The model solution…
Keith Mwanalushi speaks to Jeppesen's Tony Weatherington to explore the growing popularity for airport and airspace modelling systems and, in particular, their application in the Middle East region.
In June this year, Boeing subsidiary, Jeppesen, announced a new technical assistance agreement with iGA Havalimani Isletmesi AS (IGA), the developer and operator of Istanbul New Airport in Turkey.
The announcement sparked renewed interest in modelling systems for air traffic management and airport operations.
Through the agreement with IGA, Jeppesen will provide its total airport and airspace modeller (TAAM) solution to assist the Turkish airport authorities – the General Directorate of State Airports Authority (DHMI).
Airspace and airport modelling tools are used to create and analyse virtual, simulated scenarios to test various air traffic management (ATM) theories.
Tony Weatherington, Jeppesen TAAM product manager, refers to these systems simply as simulation and modelling. “Within this paradigm, a computer model of a given scenario is created in which a user is able to build and form a world in which ATM operations are governed by a certain set of rules, procedures, and settings,” he explained.
This model is then simulated using a simulation engine, such as Jeppesen’s TAAM solution. “The simulation moves traffic through the world model, and the user is ultimately able to analyse how that particular model performs in relation to other models,” said Weatherington.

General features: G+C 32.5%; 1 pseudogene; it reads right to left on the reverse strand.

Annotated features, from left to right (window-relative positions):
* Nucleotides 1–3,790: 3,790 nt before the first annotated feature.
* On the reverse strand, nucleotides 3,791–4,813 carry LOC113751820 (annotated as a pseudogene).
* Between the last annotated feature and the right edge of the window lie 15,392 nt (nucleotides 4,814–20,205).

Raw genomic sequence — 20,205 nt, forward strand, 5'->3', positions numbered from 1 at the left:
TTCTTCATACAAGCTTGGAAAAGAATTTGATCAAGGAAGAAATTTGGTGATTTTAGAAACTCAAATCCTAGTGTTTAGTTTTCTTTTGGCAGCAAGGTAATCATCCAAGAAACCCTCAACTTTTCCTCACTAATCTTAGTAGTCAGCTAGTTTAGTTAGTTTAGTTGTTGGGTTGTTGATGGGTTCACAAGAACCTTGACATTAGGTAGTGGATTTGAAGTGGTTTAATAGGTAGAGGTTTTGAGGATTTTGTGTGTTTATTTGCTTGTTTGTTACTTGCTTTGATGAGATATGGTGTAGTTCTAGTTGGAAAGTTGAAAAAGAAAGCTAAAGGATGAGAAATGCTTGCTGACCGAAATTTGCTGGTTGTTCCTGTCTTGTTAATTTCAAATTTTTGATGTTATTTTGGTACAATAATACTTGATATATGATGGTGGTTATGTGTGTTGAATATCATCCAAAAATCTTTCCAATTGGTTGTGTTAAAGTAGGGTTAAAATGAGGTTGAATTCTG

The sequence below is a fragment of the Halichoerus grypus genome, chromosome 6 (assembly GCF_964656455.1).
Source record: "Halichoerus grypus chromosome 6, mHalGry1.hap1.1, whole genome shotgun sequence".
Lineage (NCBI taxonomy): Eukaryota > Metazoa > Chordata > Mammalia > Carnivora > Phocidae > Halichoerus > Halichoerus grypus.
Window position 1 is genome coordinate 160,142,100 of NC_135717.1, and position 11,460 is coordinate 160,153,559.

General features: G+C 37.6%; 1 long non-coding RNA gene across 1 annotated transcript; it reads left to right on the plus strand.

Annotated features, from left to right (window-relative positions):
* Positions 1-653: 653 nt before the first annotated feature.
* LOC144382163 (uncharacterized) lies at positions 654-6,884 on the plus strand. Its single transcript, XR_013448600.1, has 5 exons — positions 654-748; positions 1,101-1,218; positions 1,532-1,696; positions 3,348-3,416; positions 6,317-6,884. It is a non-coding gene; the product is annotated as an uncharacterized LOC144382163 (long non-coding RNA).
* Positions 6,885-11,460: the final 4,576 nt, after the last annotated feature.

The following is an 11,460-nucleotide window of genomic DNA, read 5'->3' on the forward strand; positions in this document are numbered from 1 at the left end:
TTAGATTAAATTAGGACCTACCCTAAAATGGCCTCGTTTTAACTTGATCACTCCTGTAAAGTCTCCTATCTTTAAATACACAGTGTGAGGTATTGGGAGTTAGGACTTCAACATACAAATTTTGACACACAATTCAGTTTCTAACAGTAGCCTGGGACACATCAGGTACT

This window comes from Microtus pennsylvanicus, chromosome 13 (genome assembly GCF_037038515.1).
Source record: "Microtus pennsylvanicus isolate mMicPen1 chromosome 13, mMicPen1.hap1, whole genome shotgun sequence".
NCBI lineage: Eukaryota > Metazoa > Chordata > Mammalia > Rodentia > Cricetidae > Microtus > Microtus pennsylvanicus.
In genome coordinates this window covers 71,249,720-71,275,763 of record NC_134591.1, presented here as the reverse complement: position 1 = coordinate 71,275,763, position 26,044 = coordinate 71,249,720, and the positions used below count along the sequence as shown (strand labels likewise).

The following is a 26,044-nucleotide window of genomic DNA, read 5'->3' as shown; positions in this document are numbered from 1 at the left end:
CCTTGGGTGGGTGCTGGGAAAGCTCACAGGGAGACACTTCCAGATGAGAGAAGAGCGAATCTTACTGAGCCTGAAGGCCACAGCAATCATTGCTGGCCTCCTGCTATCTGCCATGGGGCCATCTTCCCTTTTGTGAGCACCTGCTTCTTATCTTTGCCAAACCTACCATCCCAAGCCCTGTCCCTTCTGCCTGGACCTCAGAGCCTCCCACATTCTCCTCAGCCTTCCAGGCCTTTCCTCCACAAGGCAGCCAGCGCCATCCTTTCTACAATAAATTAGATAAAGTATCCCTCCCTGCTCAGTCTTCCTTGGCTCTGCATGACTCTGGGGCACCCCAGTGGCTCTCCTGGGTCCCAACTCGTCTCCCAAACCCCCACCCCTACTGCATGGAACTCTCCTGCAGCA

For example, he described a scenario where a user may choose to compare a “today” version of an airport’s infrastructure and standard operating procedures to a master plan depiction of the airport in 20 years’ time to analyse the potential benefits of implementing the master plan. “By attempting to utilise the same flight traffic schedule for both models, the user receives a quantitative comparison of the manner in which each option is able to cope with the traffic demands being placed upon it. In this way, stakeholders can make more informed decisions regarding projects, ranging from major infrastructure upgrades, such as runway and taxiway construction or airspace reconfiguration, through to minor changes, such as taxiway path reconfiguration or revised route assignments,” Weatherington elaborated.
Jeppesen believes that any entity wishing to better understand the world in which they operate, and plan for the future, should be using simulation to analyse available alternatives to present conditions.
The company’s TAAM solution is used by three types of entities: civil aviation agencies (CAAs)/air navigation service providers (ANSPs), airlines, and airports.
“The most common usage of TAAM, especially within today’s environment, is to better understand how to best utilise existing infrastructure,” said Weatherington. “Because TAAM allows for unlimited what-if scenarios, airports, airlines, and ANSPs can test different operational scenarios utilising the infrastructure currently at hand and compare those options to future expansion plans, or future operational shifts due to implementation of advanced technologies.”
Looking closer at the solution, TAAM is also used by entities seeking to expand their operations, whether it is an airport planning a major infrastructure upgrade, an airline looking to significantly increase its scheduled operations, or an ANSP seeking to mitigate the impact of an increasing traffic forecast.